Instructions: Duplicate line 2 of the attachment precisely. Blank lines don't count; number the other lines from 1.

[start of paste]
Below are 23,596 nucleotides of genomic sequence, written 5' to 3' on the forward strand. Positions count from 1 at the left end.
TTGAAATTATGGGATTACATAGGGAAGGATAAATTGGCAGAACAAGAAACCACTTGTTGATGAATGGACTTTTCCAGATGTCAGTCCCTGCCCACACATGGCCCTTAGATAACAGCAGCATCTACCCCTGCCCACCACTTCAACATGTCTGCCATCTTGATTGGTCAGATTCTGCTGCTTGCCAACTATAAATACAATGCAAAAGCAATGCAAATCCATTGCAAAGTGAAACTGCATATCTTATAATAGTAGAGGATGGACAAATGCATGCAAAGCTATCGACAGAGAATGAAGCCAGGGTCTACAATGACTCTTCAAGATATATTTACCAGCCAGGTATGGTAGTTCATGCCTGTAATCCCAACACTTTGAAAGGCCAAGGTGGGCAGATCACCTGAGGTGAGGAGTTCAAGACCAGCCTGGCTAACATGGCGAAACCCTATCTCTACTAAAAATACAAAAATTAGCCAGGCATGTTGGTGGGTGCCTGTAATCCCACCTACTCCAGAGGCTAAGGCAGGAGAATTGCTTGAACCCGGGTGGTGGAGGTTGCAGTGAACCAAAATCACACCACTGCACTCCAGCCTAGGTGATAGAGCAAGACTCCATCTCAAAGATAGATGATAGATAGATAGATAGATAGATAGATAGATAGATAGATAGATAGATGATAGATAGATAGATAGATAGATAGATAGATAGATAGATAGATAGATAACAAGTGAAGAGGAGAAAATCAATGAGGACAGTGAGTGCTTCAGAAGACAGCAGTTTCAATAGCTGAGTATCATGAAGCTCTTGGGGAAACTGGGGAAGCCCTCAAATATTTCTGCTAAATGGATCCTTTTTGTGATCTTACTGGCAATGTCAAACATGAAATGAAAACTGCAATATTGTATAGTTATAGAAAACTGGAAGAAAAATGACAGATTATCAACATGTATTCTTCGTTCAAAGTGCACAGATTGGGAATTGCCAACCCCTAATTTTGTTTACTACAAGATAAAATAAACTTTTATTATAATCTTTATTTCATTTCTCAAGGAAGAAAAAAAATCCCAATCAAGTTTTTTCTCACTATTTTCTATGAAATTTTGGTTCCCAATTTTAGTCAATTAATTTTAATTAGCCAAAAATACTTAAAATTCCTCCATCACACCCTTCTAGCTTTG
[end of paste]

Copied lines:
TTGAAATTATGGGATTACATAGGGAAGGATAAATTGGCAGAACAAGAAACCACTTGTTGATGAATGGACTTTTCCAGATGTCAGTCCCTGCCCACACATGGCCCTTAGATAACAGCAGCATCTACCCCTGCCCACCACTTCAACATGTCTGCCATCTTGATTGGTCAGATTCTGCTGCTTGCCAACTATAAATACAATGCAAAAGCAATGCAAATCCATTGCAAAGTGAAACTGCATATCTTATAATAGTAGAGGATGGACAAATGCATGCAAAGCTATCGACAGAGAATGAAGCCAGGGTCTACAATGACTCTTCAAGATATATTTACCAGCCAGGTATGGTAGTTCATGCCTGTAATCCCAACACTTTGAAAGGCCAAGGTGGGCAGATCACCTGAGGTGAGGAGTTCAAGACCAGCCTGGCTAACATGGCGAAACCCTATCTCTACTAAAAATACAAAAATTAGCCAGGCATGTTGGTGGGTGCCTGTAATCCCACCTACTCCAGAGGCTAAGGCAGGAGAATTGCTTGAACCCGGGTGGTGGAGGTTGCAGTGAACCAAAATCACACCACTGCACTCCAGCCTAGGTGATAGAGCAAGACTCCATCTCAAAGATAGATGATAGATAGATAGATAGATAGATAGATAGATAGATAGATAGATAGATGATAGATAGATAGATAGATAGATAGATAGATAGATAGATAGATAGATAACAAGTGAAGAGGAGAAAATCAATGAGGACAGTGAGTGCTTCAGAAGACAGCAGTTTCAATAGCTGAGTATCATGAAGCTCTTGGGGAAACTGGGGAAGCCCTCAAATATTTCTGCTAAATGGATCCTTTTTGTGATCTTACTGGCAATGTCAAACATGAAATGAAAACTGCAATATTGTATAGTTATAGAAAACTGGAAGAAAAATGACAGATTATCAACATGTATTCTTCGTTCAAAGTGCACAGATTGGGAATTGCCAACCCCTAATTTTGTTTACTACAAGATAAAATAAACTTTTATTATAATCTTTATTTCATTTCTCAAGGAAGAAAAAAAATCCCAATCAAGTTTTTTCTCACTATTTTCTATGAAATTTTGGTTCCCAATTTTAGTCAATTAATTTTAATTAGCCAAAAATACTTAAAATTCCTCCATCACACCCTTCTAGCTTTG